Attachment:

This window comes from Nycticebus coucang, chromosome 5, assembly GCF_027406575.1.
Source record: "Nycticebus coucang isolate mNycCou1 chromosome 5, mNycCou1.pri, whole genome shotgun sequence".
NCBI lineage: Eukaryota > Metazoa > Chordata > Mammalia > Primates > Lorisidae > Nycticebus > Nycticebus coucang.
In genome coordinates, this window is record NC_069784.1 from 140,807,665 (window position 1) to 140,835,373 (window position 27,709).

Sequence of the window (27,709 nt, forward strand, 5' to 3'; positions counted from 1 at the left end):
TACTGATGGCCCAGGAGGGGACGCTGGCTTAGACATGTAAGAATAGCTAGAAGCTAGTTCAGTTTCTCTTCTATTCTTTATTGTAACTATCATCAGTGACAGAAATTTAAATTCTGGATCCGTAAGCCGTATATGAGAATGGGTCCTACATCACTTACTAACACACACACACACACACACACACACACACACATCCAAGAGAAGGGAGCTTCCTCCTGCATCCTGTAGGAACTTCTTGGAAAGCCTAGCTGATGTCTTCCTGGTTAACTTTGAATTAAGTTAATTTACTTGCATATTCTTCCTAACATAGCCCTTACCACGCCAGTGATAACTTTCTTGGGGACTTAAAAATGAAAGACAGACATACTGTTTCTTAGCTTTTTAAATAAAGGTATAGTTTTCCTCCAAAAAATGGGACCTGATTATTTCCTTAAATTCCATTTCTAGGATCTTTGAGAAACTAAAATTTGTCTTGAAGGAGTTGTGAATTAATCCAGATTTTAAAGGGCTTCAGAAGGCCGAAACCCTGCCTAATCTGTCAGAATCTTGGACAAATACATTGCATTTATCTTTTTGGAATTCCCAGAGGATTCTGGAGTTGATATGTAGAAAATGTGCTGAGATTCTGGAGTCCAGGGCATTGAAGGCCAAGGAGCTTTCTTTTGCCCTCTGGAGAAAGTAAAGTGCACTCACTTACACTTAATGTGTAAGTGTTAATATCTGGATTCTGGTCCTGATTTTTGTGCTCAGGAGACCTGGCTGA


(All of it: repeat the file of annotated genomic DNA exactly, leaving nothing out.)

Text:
This window comes from Nycticebus coucang, chromosome 5, assembly GCF_027406575.1.
Source record: "Nycticebus coucang isolate mNycCou1 chromosome 5, mNycCou1.pri, whole genome shotgun sequence".
NCBI lineage: Eukaryota > Metazoa > Chordata > Mammalia > Primates > Lorisidae > Nycticebus > Nycticebus coucang.
In genome coordinates, this window is record NC_069784.1 from 140,807,665 (window position 1) to 140,835,373 (window position 27,709).

Sequence of the window (27,709 nt, forward strand, 5' to 3'; positions counted from 1 at the left end):
TACTGATGGCCCAGGAGGGGACGCTGGCTTAGACATGTAAGAATAGCTAGAAGCTAGTTCAGTTTCTCTTCTATTCTTTATTGTAACTATCATCAGTGACAGAAATTTAAATTCTGGATCCGTAAGCCGTATATGAGAATGGGTCCTACATCACTTACTAACACACACACACACACACACACACACACACACATCCAAGAGAAGGGAGCTTCCTCCTGCATCCTGTAGGAACTTCTTGGAAAGCCTAGCTGATGTCTTCCTGGTTAACTTTGAATTAAGTTAATTTACTTGCATATTCTTCCTAACATAGCCCTTACCACGCCAGTGATAACTTTCTTGGGGACTTAAAAATGAAAGACAGACATACTGTTTCTTAGCTTTTTAAATAAAGGTATAGTTTTCCTCCAAAAAATGGGACCTGATTATTTCCTTAAATTCCATTTCTAGGATCTTTGAGAAACTAAAATTTGTCTTGAAGGAGTTGTGAATTAATCCAGATTTTAAAGGGCTTCAGAAGGCCGAAACCCTGCCTAATCTGTCAGAATCTTGGACAAATACATTGCATTTATCTTTTTGGAATTCCCAGAGGATTCTGGAGTTGATATGTAGAAAATGTGCTGAGATTCTGGAGTCCAGGGCATTGAAGGCCAAGGAGCTTTCTTTTGCCCTCTGGAGAAAGTAAAGTGCACTCACTTACACTTAATGTGTAAGTGTTAATATCTGGATTCTGGTCCTGATTTTTGTGCTCAGGAGACCTGGCTGA